The owners’ insatiable need to be in the Premier League can lead to reckless spending, which as said earlier, unnecessary puts their clubs under financial pressure. Debt is a huge problem with clubs posting quite shocking losses. Bolton Wanderers typifies this. Relegated from the Premier League in the 2011/12 season their losses up to June 2013 (during their first season in the Championship) was £50.7m – raising their debt to £163.8m.
As a result of failing to win back promotion to the top flight, causing to languish in the 2nd tier, recent financial results do not bode well for the club. The 2014 financial year showed Bolton’s debt increase to £172.9m. Bolton Wanderers may be an extreme example of clubs going into debt but sadly the division is racked with it. Deloitte in June posted figures showing Championship clubs having a collective debt of £1.1bn – twice the annual revenue made by all 24 teams.
Deloitte’s report may highlight the financial muscle of the league but also the crassness in which clubs spend what money they generate. Other key points made include::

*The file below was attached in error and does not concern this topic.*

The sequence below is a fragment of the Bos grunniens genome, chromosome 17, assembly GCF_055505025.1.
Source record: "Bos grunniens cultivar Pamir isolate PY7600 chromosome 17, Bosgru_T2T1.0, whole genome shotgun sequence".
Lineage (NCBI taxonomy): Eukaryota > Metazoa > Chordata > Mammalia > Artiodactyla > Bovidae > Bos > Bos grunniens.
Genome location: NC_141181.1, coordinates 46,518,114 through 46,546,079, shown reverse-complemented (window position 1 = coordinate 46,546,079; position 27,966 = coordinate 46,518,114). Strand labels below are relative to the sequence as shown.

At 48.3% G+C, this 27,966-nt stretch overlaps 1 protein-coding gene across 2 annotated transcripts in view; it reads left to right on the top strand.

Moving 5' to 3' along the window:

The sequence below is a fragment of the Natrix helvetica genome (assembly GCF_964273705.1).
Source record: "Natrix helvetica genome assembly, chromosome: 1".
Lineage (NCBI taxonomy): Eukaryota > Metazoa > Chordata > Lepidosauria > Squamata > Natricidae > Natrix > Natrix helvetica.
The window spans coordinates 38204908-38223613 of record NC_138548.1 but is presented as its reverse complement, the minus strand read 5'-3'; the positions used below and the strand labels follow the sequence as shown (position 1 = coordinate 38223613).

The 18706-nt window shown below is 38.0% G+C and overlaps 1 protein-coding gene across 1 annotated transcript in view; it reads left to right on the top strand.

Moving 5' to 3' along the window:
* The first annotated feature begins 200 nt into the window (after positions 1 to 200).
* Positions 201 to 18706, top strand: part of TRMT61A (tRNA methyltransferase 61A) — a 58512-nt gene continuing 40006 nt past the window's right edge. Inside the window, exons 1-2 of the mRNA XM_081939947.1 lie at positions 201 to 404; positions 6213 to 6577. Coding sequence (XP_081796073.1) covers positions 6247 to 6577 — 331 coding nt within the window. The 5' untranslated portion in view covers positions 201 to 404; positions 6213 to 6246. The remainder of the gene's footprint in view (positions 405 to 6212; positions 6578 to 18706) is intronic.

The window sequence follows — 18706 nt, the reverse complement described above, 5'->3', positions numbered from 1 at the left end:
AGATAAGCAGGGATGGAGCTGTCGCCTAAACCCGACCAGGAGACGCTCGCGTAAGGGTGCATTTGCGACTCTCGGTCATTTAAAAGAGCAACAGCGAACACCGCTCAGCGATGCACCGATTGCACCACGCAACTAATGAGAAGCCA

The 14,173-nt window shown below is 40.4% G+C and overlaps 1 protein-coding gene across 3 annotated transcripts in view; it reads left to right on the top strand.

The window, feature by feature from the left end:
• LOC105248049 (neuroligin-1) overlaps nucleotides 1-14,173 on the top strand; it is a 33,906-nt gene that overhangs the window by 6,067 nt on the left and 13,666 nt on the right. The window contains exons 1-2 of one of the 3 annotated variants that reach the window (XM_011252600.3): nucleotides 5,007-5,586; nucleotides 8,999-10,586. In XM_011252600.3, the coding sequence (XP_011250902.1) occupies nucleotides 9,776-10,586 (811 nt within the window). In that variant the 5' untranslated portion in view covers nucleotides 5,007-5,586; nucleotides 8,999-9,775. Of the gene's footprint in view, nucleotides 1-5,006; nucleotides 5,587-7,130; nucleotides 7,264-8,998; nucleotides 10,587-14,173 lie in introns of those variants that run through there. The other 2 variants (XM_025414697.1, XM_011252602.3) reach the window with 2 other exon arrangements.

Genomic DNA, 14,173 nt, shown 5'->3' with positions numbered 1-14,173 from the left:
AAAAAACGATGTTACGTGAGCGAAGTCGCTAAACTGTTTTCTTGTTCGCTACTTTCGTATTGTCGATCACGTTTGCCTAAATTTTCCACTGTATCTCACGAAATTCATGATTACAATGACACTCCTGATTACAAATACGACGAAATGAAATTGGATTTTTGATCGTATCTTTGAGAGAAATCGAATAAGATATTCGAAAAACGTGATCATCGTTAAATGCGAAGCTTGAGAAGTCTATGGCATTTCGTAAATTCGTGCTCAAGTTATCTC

• Championship clubs making a loss of £247m overall during the 2013/14 season.
• In the very same season clubs hit the £500m mark for the first time on player’s salaries: a increase of 12% from 2012/13.
• 105% of the clubs’ revenue was spent on players – including transfer fees and wages.
• Only 3 teams in the league kept their wage bill below 70% of their overall revenue.
Though Financial Fair Play (FFP) is in existence to try and curb financial losses, so to avoid another Portsmouth, the lure of the Premier League means clubs will keep on spending to try and win promotion so to access the pot of gold available in the top flight.
Furthermore, the Championship will stand to benefit even more as a result of the new Premier League TV deal. The Premier League agreed to share 20% of the £5bn TV deal to the Football League but also in grassroots football, facilities and fan engagement.
The Championship may be able to generate money from TV rights, sponsors or matchday revenue. But that strength can be turned into a negative, especially if teams spend themselves into financial ruin, such is their desperation at times for promotion. Bolton Wanderers found out the cost of failing to win back promotion straight away, as they are now saddled with such a high debt, despite recent cost cutting efforts.
The Championship may be the hardest league to get out of but one thing is for sure: no other division among the 2nd tiers of European football can match it. For better or worse.